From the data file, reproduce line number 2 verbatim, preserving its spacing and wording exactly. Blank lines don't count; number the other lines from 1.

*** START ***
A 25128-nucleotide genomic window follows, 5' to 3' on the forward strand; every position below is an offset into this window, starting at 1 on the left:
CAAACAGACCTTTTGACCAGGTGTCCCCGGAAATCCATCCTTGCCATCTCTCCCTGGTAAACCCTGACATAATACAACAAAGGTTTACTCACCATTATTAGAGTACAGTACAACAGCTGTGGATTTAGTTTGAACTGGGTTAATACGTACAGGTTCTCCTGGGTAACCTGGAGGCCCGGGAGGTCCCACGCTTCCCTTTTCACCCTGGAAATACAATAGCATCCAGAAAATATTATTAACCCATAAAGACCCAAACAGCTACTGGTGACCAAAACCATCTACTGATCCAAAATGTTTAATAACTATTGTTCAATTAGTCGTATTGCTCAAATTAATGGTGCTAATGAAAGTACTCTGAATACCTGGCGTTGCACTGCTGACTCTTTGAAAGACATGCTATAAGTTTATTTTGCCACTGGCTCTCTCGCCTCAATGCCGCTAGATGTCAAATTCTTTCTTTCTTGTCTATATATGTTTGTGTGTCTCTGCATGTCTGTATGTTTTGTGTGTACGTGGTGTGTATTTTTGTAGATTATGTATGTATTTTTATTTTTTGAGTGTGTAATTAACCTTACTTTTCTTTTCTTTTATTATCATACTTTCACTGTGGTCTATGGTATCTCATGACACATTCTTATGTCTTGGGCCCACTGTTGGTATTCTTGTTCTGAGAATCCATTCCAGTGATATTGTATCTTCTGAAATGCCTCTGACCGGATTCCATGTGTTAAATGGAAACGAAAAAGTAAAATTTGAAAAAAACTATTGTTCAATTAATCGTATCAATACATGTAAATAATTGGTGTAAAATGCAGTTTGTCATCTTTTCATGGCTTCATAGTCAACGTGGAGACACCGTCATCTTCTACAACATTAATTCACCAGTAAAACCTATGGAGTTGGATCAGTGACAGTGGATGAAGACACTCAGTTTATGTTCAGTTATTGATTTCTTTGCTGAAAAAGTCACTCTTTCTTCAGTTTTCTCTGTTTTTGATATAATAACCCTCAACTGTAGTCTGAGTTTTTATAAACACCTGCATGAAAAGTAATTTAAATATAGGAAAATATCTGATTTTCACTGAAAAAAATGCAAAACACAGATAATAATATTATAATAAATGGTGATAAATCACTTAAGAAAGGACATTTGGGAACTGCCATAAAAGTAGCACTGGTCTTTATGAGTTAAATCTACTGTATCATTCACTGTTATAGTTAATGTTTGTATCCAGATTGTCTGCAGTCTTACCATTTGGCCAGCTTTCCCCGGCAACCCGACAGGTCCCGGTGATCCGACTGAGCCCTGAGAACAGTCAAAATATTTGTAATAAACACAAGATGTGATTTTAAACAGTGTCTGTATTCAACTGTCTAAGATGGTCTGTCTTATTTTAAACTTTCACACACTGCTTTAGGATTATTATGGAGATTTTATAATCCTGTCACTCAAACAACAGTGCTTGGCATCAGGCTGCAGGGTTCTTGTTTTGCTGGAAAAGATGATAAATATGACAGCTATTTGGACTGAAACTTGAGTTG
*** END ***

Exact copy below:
CAAACAGACCTTTTGACCAGGTGTCCCCGGAAATCCATCCTTGCCATCTCTCCCTGGTAAACCCTGACATAATACAACAAAGGTTTACTCACCATTATTAGAGTACAGTACAACAGCTGTGGATTTAGTTTGAACTGGGTTAATACGTACAGGTTCTCCTGGGTAACCTGGAGGCCCGGGAGGTCCCACGCTTCCCTTTTCACCCTGGAAATACAATAGCATCCAGAAAATATTATTAACCCATAAAGACCCAAACAGCTACTGGTGACCAAAACCATCTACTGATCCAAAATGTTTAATAACTATTGTTCAATTAGTCGTATTGCTCAAATTAATGGTGCTAATGAAAGTACTCTGAATACCTGGCGTTGCACTGCTGACTCTTTGAAAGACATGCTATAAGTTTATTTTGCCACTGGCTCTCTCGCCTCAATGCCGCTAGATGTCAAATTCTTTCTTTCTTGTCTATATATGTTTGTGTGTCTCTGCATGTCTGTATGTTTTGTGTGTACGTGGTGTGTATTTTTGTAGATTATGTATGTATTTTTATTTTTTGAGTGTGTAATTAACCTTACTTTTCTTTTCTTTTATTATCATACTTTCACTGTGGTCTATGGTATCTCATGACACATTCTTATGTCTTGGGCCCACTGTTGGTATTCTTGTTCTGAGAATCCATTCCAGTGATATTGTATCTTCTGAAATGCCTCTGACCGGATTCCATGTGTTAAATGGAAACGAAAAAGTAAAATTTGAAAAAAACTATTGTTCAATTAATCGTATCAATACATGTAAATAATTGGTGTAAAATGCAGTTTGTCATCTTTTCATGGCTTCATAGTCAACGTGGAGACACCGTCATCTTCTACAACATTAATTCACCAGTAAAACCTATGGAGTTGGATCAGTGACAGTGGATGAAGACACTCAGTTTATGTTCAGTTATTGATTTCTTTGCTGAAAAAGTCACTCTTTCTTCAGTTTTCTCTGTTTTTGATATAATAACCCTCAACTGTAGTCTGAGTTTTTATAAACACCTGCATGAAAAGTAATTTAAATATAGGAAAATATCTGATTTTCACTGAAAAAAATGCAAAACACAGATAATAATATTATAATAAATGGTGATAAATCACTTAAGAAAGGACATTTGGGAACTGCCATAAAAGTAGCACTGGTCTTTATGAGTTAAATCTACTGTATCATTCACTGTTATAGTTAATGTTTGTATCCAGATTGTCTGCAGTCTTACCATTTGGCCAGCTTTCCCCGGCAACCCGACAGGTCCCGGTGATCCGACTGAGCCCTGAGAACAGTCAAAATATTTGTAATAAACACAAGATGTGATTTTAAACAGTGTCTGTATTCAACTGTCTAAGATGGTCTGTCTTATTTTAAACTTTCACACACTGCTTTAGGATTATTATGGAGATTTTATAATCCTGTCACTCAAACAACAGTGCTTGGCATCAGGCTGCAGGGTTCTTGTTTTGCTGGAAAAGATGATAAATATGACAGCTATTTGGACTGAAACTTGAGTTG